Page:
Write what you know. This maxim is oft quoted, true as the day it was first recorded. If one wishes to bring any sort of reality to the work one produces, one needs to be able to speak with authority, preferably from first hand experience.

It seems kind of oxymoronic for someone to say this who writes science fiction or fantasy, however. After all, I’ve never shot a laser pistol or cast fire from my fingertips via a clever incantation. But that said, there are still always elements that can make a work more real: personal interactions, details of day to day life, little details that bring bring a bit of prose to life.

And that’s the stuff you need to know to write it.

The problem is that this means that any cool, interesting or unique thing in a writer’s life is bound to end up on the page. Got a clever story about how you got a nickname? Chances are one of your characters will share it. Figured out a good hiding place for valuables in a hotel room? It will soon be less good, because one of your villains will reveal it to the world via internal monlogue. Got a clever idea for a date? Better use it quick, or else it will be how the protagonist woos his/her love interest.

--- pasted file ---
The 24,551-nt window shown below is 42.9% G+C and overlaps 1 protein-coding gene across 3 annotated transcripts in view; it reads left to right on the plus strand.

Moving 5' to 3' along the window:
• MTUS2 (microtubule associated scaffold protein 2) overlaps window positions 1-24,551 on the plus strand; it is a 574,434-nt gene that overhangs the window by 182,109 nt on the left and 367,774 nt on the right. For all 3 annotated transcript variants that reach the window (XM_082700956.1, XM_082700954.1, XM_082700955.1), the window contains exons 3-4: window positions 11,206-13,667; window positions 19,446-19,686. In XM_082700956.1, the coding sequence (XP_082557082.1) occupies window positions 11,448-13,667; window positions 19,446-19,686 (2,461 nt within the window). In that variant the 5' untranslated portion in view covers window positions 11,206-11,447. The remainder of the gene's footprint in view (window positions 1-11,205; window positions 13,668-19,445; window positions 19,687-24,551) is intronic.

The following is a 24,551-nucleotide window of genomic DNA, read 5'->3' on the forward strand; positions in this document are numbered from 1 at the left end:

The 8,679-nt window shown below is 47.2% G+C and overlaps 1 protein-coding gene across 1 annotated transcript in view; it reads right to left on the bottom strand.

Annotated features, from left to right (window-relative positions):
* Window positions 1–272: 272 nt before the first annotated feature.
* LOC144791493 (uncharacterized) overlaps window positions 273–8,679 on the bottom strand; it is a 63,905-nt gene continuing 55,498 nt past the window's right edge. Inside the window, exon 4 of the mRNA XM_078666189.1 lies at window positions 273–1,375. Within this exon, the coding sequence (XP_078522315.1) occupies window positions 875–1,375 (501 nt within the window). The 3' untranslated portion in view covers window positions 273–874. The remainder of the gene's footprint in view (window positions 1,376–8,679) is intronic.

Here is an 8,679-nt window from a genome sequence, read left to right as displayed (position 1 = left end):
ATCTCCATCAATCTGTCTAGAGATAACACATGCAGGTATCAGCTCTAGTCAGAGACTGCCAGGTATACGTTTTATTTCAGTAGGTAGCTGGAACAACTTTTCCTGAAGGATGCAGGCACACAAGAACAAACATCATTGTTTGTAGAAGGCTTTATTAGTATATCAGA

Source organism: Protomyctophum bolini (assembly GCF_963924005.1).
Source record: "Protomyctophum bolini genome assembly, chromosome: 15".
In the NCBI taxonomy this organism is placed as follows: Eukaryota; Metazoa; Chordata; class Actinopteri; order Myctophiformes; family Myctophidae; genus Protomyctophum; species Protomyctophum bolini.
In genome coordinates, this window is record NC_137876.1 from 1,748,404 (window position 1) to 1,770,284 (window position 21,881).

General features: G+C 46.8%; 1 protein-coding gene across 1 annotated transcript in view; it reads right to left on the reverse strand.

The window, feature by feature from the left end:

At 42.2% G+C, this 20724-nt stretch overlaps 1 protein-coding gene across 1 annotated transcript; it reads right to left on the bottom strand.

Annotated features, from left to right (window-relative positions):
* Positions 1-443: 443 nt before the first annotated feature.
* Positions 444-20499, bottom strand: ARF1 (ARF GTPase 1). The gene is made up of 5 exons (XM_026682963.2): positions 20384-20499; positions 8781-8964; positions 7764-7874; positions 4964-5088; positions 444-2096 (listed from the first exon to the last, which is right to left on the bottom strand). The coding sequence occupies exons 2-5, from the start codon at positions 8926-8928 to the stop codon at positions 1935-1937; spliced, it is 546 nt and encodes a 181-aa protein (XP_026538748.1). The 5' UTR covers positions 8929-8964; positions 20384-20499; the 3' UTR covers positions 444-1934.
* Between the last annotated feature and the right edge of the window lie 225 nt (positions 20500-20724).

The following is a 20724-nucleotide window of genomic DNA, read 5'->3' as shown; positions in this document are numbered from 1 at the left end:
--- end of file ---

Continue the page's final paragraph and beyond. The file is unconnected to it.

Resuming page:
It’s a double edged sword. Hold it back, and such details will eat at you and scream to be made part of the story. Give them over and you find that you have little of your own that isn’t on the page.

But that, I guess, is what artists do and to some extent what makes our craft, our manipulation of our respective mediums, worth experiencing. We offer ourselves or things that are very like ourselves up for public consumption and hope that others find it as interesting as we do.

This is not to say everything on the page is something we have tried or done. Every murder I’ve written has been speculation. Every double cross has been a game of what if. The base emotions, be they rage or jealousy or weakness or greed, those I’ve tasted in some measure. But the act is just a mental exercise, the same a shooting a laser pistol.

It feels like there should be some insight, some maxim on par with “Write what you know” that I could cap this off with, but I don’t know that I’m so wise as to be able to dispense timeless wisdom. Suffice it to say that if one wishes to write, make sure you’ve lived a little. Turn any failure inside yourself into someone’s tragic motivation. Turn any noble moment into a lifetime of honor for your heroes. And it’s up to you if you put all of yourself on the page or if there is some little corner, dark or light, that is not for public consumption.

Which do I do? Not telling.

-M. J. Stephens